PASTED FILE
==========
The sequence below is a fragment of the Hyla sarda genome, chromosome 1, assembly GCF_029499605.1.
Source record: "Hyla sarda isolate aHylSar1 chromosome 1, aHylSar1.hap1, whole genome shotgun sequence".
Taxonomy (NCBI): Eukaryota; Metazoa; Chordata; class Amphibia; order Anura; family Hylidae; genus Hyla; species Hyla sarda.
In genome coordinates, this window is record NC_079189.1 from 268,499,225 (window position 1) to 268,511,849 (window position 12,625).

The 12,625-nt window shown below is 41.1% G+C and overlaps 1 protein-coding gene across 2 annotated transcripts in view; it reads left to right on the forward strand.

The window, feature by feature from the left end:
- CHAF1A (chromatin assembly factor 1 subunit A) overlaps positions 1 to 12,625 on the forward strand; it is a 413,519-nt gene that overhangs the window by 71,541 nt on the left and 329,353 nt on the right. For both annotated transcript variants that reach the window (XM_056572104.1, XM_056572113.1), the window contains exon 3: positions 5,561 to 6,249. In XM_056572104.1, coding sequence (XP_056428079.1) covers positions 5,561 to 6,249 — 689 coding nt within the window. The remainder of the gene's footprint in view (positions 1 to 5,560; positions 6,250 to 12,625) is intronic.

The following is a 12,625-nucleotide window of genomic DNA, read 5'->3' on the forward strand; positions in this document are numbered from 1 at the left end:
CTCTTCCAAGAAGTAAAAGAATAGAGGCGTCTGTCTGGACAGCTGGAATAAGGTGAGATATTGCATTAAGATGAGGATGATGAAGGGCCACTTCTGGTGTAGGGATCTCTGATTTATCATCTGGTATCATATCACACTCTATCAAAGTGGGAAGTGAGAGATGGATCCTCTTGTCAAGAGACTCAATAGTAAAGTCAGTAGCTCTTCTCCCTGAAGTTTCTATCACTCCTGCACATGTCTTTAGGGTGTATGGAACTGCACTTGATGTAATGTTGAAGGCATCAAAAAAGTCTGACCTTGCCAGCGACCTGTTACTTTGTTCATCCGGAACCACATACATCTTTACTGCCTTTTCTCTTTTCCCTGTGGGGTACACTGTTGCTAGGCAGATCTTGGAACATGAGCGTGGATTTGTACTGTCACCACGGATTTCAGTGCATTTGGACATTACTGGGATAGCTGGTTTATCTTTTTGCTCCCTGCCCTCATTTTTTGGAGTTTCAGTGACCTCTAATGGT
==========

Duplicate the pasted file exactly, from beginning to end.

The sequence below is a fragment of the Hyla sarda genome, chromosome 1, assembly GCF_029499605.1.
Source record: "Hyla sarda isolate aHylSar1 chromosome 1, aHylSar1.hap1, whole genome shotgun sequence".
Taxonomy (NCBI): Eukaryota; Metazoa; Chordata; class Amphibia; order Anura; family Hylidae; genus Hyla; species Hyla sarda.
In genome coordinates, this window is record NC_079189.1 from 268,499,225 (window position 1) to 268,511,849 (window position 12,625).

The 12,625-nt window shown below is 41.1% G+C and overlaps 1 protein-coding gene across 2 annotated transcripts in view; it reads left to right on the forward strand.

The window, feature by feature from the left end:
- CHAF1A (chromatin assembly factor 1 subunit A) overlaps positions 1 to 12,625 on the forward strand; it is a 413,519-nt gene that overhangs the window by 71,541 nt on the left and 329,353 nt on the right. For both annotated transcript variants that reach the window (XM_056572104.1, XM_056572113.1), the window contains exon 3: positions 5,561 to 6,249. In XM_056572104.1, coding sequence (XP_056428079.1) covers positions 5,561 to 6,249 — 689 coding nt within the window. The remainder of the gene's footprint in view (positions 1 to 5,560; positions 6,250 to 12,625) is intronic.

The following is a 12,625-nucleotide window of genomic DNA, read 5'->3' on the forward strand; positions in this document are numbered from 1 at the left end:
CTCTTCCAAGAAGTAAAAGAATAGAGGCGTCTGTCTGGACAGCTGGAATAAGGTGAGATATTGCATTAAGATGAGGATGATGAAGGGCCACTTCTGGTGTAGGGATCTCTGATTTATCATCTGGTATCATATCACACTCTATCAAAGTGGGAAGTGAGAGATGGATCCTCTTGTCAAGAGACTCAATAGTAAAGTCAGTAGCTCTTCTCCCTGAAGTTTCTATCACTCCTGCACATGTCTTTAGGGTGTATGGAACTGCACTTGATGTAATGTTGAAGGCATCAAAAAAGTCTGACCTTGCCAGCGACCTGTTACTTTGTTCATCCGGAACCACATACATCTTTACTGCCTTTTCTCTTTTCCCTGTGGGGTACACTGTTGCTAGGCAGATCTTGGAACATGAGCGTGGATTTGTACTGTCACCACGGATTTCAGTGCATTTGGACATTACTGGGATAGCTGGTTTATCTTTTTGCTCCCTGCCCTCATTTTTTGGAGTTTCAGTGACCTCTAATGGT